I’m sure it’ll take a while to start using these correctly – I know it will for me. I’d encourage everyone to help each other by correcting refs signals – at the appropriate time and place and in the appropriate manner.

While the link above gives a good outline of the new restart after goal (rule 59) its worth emphasising some points

The ref still controls the restart

The defenders do have 10-15 secs to get back onside without fear of being accused of deliberately delaying, but if the refs ready and the attackers are ready and 3 defenders are onside and its in that general time frame, play can start – THE REF CONTROLS THE RESTART.

If you’re an attacker and you want to restart asap, get the ball to a stationary player on the 1/2 way line, keep the rest of your players in your own half, present the ball and WAIT until the whistle goes….

Sean Thomson
NZCPA Referees Director

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2015 NZ teams announced for Oceania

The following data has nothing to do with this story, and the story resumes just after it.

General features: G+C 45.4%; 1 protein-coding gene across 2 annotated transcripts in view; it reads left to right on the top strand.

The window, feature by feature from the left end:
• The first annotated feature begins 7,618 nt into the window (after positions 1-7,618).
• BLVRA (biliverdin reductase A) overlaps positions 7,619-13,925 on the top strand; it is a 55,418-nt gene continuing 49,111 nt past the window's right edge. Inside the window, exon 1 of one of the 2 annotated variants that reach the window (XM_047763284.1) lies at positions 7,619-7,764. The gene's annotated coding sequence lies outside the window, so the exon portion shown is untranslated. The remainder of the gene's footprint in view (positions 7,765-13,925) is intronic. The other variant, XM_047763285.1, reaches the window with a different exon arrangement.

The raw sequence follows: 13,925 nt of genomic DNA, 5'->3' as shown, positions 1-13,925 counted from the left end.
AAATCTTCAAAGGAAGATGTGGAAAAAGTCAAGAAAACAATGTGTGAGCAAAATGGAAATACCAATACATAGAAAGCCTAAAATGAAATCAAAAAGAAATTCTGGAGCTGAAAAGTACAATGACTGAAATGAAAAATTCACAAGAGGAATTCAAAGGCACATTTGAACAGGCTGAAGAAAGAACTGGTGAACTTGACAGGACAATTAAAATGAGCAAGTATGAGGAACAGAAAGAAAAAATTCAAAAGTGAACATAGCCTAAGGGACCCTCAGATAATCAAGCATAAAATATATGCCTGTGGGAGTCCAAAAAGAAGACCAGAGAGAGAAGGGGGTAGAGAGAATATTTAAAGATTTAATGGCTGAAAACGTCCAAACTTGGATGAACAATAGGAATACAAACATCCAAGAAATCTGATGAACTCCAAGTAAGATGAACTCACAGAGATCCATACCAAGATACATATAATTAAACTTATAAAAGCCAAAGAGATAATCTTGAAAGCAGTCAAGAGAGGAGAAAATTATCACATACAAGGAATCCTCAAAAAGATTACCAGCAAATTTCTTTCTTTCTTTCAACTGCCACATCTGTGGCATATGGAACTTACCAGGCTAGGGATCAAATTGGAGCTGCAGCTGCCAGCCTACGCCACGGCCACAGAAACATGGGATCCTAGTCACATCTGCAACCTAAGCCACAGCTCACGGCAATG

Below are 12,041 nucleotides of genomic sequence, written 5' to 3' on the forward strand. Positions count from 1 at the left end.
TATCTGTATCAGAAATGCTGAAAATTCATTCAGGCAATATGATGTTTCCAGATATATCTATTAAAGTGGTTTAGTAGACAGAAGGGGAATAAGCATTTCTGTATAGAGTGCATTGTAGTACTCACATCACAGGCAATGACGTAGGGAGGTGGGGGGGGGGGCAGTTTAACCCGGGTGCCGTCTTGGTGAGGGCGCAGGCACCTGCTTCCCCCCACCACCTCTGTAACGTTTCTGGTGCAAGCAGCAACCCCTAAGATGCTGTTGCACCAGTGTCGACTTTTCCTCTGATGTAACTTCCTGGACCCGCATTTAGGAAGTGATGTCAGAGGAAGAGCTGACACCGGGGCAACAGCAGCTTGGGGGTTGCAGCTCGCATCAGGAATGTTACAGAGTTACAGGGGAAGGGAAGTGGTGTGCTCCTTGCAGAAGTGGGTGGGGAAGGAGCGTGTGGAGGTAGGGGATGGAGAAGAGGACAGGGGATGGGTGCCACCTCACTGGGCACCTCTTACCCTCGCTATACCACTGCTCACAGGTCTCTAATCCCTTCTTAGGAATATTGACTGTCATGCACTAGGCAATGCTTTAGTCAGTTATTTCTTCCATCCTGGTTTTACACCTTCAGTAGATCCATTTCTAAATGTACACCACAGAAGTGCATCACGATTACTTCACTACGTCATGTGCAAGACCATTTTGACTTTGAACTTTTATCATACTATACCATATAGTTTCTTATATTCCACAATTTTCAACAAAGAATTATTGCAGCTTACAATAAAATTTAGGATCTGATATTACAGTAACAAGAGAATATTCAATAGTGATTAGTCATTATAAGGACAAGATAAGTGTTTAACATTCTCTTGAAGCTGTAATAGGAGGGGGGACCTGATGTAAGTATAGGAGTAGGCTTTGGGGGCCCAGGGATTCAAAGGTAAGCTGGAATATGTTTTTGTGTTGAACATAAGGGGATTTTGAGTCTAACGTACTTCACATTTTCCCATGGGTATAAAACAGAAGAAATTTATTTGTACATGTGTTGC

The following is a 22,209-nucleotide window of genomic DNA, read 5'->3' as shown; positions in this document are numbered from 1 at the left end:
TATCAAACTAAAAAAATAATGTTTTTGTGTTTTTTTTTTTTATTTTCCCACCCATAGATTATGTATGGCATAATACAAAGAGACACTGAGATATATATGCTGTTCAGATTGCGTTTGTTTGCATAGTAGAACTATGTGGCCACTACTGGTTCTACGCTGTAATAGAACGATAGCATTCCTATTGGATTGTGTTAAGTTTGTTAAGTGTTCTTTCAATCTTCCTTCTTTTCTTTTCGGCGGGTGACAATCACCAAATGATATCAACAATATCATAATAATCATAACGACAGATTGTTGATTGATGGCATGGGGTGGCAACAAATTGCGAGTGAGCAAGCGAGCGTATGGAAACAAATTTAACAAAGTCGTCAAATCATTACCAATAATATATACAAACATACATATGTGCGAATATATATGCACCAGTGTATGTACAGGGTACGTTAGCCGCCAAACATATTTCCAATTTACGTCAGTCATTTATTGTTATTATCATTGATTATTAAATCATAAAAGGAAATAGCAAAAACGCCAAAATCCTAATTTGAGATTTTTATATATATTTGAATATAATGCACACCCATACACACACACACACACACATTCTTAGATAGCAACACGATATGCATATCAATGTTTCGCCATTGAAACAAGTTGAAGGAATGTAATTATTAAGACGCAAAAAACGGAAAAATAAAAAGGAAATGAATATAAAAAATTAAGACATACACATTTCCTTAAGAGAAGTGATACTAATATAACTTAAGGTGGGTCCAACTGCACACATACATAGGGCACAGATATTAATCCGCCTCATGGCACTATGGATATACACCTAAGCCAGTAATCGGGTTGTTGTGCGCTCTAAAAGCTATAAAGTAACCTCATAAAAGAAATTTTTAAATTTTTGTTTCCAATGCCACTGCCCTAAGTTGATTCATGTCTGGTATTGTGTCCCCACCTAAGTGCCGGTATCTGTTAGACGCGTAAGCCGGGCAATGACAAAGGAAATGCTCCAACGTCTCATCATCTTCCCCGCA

New Zealand Canoe Polo is pleased to announce the following teams who will be representing our sport and our country at the upcoming Oceania Championships in April.  Well done players.

Team Name Club
u18 Men Jayden Currie Kiwi
Jake Devlin Kiwi
Harry Dickons Kiwi
Ethan Flanders CPHB
Nicholas Jolly Kiwi
Donovan Lewis Kiwi
Karl McMurtie ACP
Wilson Pearse CPHB
u18 Women Frances Bacon Horo
Georgia Bryan CPHB
Monique Corson Kiwi
Alexia Hinton CPHB
India McJarrow-Keller Kiwi
Hana-Tia Ross CPHB
Abbie Sawkins Wai Pads
u21 Men AJ  (Andrew) Bowden CPHB
James Gilroy Horo
Max Mason Horo
Alex Nieuwenhuis Kiwi
Joseph Scott B’Side
Connor Taylor CPHB